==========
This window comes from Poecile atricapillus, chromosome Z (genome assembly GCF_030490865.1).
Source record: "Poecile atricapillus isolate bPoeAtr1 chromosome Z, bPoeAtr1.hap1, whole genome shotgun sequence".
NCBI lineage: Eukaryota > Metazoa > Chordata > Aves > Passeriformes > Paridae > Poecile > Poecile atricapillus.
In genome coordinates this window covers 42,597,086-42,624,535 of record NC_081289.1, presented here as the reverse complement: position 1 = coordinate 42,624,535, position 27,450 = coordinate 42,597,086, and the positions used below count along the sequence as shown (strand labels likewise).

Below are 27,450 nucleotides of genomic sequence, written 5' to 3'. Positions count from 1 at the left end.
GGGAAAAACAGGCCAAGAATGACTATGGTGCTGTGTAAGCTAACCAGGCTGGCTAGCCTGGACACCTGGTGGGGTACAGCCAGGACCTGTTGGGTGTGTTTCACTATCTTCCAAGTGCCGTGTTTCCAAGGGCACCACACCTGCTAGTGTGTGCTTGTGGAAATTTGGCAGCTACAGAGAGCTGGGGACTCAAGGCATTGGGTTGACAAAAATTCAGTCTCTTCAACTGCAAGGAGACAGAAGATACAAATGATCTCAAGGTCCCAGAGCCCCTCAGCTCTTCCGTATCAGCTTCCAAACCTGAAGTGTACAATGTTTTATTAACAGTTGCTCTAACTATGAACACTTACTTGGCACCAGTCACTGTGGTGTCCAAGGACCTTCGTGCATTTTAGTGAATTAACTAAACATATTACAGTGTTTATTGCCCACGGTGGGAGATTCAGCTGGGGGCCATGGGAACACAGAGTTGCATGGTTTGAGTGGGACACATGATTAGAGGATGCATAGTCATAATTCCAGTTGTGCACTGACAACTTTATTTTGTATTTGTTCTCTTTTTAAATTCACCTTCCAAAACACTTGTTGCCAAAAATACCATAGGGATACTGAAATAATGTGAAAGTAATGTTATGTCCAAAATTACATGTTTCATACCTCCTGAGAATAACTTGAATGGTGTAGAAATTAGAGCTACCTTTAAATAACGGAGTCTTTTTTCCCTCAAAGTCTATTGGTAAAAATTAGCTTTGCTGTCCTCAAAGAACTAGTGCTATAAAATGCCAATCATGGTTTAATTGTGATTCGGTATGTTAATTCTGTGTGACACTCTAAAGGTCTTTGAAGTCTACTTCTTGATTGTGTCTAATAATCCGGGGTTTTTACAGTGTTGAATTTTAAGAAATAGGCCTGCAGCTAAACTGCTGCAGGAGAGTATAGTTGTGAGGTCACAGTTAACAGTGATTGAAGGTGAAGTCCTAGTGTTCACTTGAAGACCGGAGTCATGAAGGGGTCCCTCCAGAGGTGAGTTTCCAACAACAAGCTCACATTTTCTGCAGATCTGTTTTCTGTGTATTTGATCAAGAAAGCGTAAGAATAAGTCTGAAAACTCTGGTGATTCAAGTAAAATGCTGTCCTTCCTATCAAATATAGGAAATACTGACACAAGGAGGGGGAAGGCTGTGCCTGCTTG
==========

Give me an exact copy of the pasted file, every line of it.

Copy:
This window comes from Poecile atricapillus, chromosome Z (genome assembly GCF_030490865.1).
Source record: "Poecile atricapillus isolate bPoeAtr1 chromosome Z, bPoeAtr1.hap1, whole genome shotgun sequence".
NCBI lineage: Eukaryota > Metazoa > Chordata > Aves > Passeriformes > Paridae > Poecile > Poecile atricapillus.
In genome coordinates this window covers 42,597,086-42,624,535 of record NC_081289.1, presented here as the reverse complement: position 1 = coordinate 42,624,535, position 27,450 = coordinate 42,597,086, and the positions used below count along the sequence as shown (strand labels likewise).

Below are 27,450 nucleotides of genomic sequence, written 5' to 3'. Positions count from 1 at the left end.
GGGAAAAACAGGCCAAGAATGACTATGGTGCTGTGTAAGCTAACCAGGCTGGCTAGCCTGGACACCTGGTGGGGTACAGCCAGGACCTGTTGGGTGTGTTTCACTATCTTCCAAGTGCCGTGTTTCCAAGGGCACCACACCTGCTAGTGTGTGCTTGTGGAAATTTGGCAGCTACAGAGAGCTGGGGACTCAAGGCATTGGGTTGACAAAAATTCAGTCTCTTCAACTGCAAGGAGACAGAAGATACAAATGATCTCAAGGTCCCAGAGCCCCTCAGCTCTTCCGTATCAGCTTCCAAACCTGAAGTGTACAATGTTTTATTAACAGTTGCTCTAACTATGAACACTTACTTGGCACCAGTCACTGTGGTGTCCAAGGACCTTCGTGCATTTTAGTGAATTAACTAAACATATTACAGTGTTTATTGCCCACGGTGGGAGATTCAGCTGGGGGCCATGGGAACACAGAGTTGCATGGTTTGAGTGGGACACATGATTAGAGGATGCATAGTCATAATTCCAGTTGTGCACTGACAACTTTATTTTGTATTTGTTCTCTTTTTAAATTCACCTTCCAAAACACTTGTTGCCAAAAATACCATAGGGATACTGAAATAATGTGAAAGTAATGTTATGTCCAAAATTACATGTTTCATACCTCCTGAGAATAACTTGAATGGTGTAGAAATTAGAGCTACCTTTAAATAACGGAGTCTTTTTTCCCTCAAAGTCTATTGGTAAAAATTAGCTTTGCTGTCCTCAAAGAACTAGTGCTATAAAATGCCAATCATGGTTTAATTGTGATTCGGTATGTTAATTCTGTGTGACACTCTAAAGGTCTTTGAAGTCTACTTCTTGATTGTGTCTAATAATCCGGGGTTTTTACAGTGTTGAATTTTAAGAAATAGGCCTGCAGCTAAACTGCTGCAGGAGAGTATAGTTGTGAGGTCACAGTTAACAGTGATTGAAGGTGAAGTCCTAGTGTTCACTTGAAGACCGGAGTCATGAAGGGGTCCCTCCAGAGGTGAGTTTCCAACAACAAGCTCACATTTTCTGCAGATCTGTTTTCTGTGTATTTGATCAAGAAAGCGTAAGAATAAGTCTGAAAACTCTGGTGATTCAAGTAAAATGCTGTCCTTCCTATCAAATATAGGAAATACTGACACAAGGAGGGGGAAGGCTGTGCCTGCTTG